With a commitment to listen and work collaboratively with communities, the Partnership aims to create lasting change for WA children. We’re doing this by increasing awareness about the importance of early development, strengthening whole-of-community governance and collaboration, providing the best data and evidence and mobilising resources at the community, state, and federal levels.  

In doing so, Early Years Partnership Communities are supported to identify the main enablers and barriers to children thriving in their communities, co-design agreed and targeted community plans and test, trial and learn from evidence-based solutions. 

Children and parents cooking together
Child crafting outside on blankets

Our Principles

  • Putting children, families and communities at the heart of everything we do.
  • Listen and act upon the wisdom of families, communities and their children.
  • Value the community’s strengths, assets, and knowledge.
  • Take a place-based approach; community is at the core.
  • Try, test, learn and improve – again and again.
  • Building trust through equal partnership.
Childi cutting wool with scissors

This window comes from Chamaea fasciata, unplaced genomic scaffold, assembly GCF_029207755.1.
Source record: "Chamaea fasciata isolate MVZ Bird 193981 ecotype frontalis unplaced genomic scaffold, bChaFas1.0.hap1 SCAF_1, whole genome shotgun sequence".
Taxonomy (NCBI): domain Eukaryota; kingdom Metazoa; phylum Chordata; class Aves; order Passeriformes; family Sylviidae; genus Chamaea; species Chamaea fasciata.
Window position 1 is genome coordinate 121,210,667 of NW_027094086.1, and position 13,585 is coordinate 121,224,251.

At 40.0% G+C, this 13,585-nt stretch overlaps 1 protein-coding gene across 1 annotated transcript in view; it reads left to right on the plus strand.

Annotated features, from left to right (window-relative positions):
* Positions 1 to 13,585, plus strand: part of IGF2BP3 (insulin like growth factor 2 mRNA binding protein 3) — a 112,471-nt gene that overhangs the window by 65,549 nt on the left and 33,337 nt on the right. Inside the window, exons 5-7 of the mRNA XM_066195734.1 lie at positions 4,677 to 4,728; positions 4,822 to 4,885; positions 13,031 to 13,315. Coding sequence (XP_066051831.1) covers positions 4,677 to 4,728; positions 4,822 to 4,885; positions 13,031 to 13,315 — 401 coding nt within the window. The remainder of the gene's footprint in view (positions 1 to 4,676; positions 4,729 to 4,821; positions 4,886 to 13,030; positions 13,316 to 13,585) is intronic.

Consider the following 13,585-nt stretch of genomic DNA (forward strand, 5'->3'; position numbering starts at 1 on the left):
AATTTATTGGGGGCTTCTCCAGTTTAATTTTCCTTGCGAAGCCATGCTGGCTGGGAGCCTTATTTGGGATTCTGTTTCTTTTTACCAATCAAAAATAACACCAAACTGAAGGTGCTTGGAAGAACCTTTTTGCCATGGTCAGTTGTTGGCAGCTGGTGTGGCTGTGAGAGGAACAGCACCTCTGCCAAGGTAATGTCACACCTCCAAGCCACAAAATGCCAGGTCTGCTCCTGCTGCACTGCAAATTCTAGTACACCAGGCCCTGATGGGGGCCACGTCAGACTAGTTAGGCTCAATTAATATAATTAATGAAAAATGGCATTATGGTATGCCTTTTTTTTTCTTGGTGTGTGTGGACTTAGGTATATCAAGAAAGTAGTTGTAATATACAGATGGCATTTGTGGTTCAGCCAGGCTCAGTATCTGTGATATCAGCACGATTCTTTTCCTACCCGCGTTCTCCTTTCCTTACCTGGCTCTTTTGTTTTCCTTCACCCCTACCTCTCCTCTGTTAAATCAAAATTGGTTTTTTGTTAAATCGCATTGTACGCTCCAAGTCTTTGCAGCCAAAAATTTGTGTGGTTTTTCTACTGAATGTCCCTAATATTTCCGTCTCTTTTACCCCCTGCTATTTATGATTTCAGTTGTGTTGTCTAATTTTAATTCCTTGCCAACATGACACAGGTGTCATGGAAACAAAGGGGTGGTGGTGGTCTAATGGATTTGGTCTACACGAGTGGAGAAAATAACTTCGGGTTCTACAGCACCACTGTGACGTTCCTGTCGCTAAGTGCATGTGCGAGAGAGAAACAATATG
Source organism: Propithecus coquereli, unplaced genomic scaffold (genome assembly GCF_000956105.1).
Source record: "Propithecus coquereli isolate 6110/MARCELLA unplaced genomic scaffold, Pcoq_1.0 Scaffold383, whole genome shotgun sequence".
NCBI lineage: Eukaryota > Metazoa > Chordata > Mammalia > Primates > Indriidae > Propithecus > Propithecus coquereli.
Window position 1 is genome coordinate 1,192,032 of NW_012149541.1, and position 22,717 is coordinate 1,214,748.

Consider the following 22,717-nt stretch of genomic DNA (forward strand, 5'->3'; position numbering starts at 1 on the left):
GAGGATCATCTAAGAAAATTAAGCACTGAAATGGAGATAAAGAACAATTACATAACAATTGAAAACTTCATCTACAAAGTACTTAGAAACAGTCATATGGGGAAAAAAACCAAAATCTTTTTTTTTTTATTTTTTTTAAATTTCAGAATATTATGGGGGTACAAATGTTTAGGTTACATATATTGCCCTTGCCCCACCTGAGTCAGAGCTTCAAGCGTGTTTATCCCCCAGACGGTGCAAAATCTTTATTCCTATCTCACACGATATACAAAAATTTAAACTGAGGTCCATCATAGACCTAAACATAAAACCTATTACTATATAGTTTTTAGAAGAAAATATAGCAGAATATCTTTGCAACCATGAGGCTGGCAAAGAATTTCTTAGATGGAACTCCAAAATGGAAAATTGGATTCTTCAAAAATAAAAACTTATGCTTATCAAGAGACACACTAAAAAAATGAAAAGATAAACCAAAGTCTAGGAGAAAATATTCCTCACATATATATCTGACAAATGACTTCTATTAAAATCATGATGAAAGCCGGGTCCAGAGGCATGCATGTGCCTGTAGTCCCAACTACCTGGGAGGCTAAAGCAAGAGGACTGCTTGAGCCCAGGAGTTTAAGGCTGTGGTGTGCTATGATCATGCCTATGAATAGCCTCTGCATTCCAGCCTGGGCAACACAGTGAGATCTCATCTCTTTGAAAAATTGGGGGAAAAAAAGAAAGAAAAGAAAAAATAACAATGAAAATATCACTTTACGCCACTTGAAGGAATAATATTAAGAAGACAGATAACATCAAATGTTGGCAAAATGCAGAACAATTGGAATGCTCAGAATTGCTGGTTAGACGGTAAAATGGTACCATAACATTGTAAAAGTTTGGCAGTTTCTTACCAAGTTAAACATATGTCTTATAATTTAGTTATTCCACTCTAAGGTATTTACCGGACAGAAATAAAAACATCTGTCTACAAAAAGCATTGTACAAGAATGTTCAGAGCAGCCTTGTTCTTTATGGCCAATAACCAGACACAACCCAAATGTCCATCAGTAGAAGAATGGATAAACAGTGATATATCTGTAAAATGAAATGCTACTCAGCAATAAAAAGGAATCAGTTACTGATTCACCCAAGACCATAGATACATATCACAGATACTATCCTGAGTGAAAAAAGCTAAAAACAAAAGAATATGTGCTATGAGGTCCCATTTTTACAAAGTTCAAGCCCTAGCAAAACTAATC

Monitoring and Evaluation

The Early Years Partnership evaluation incorporates a range of measures to capture the effectiveness of the initiative. That is, what works, for whom and under what circumstances in improving child wellbeing and school readiness for children (aged 0-4 years) in four distinct types of communities (metropolitan, rural, remote and very remote).

A developmental evaluation framework is being used to evaluate the Early Years Partnership. The framework is used to evaluate innovative, radical program design and complex issues and can help by framing concepts, testing quick iterations, tracking developments, and monitoring arising issues.

The Early Years Partnership evaluation aims to capture change at four levels: child, family, community and systems. Several linked data sets are being used to measure change in outcomes for children over time. Family outcomes are being captured using a series of online and hard-copy surveys and other methods co-developed with communities. Innovative methods such as using a ‘virtual’ map of services targeting 0-4 year olds in the community sites are being used to measure changes in the strength of collaborations between organisations. This ‘virtual’ map is being overlayed by a social network analysis that will be used to ‘fact check’ service access, reach and strength of collaboration between services.

Understanding how the Early Years Partnership made an impact is critical to learning what it takes to create change for all Western Australian children. As the evidence and evaluation partner for the Early Years Partnership, Telethon Kids Institute will lead the evaluation of the Partnership and the projects it funds.

Three young children sitting on a step arms around shoulders laughing

Acknowledgement of Country

We acknowledge the Traditional Custodians of the land on which we meet, work and live, and recognise their continuing connection and care to land, water and community. We pay our respects to Elders past, present and emerging.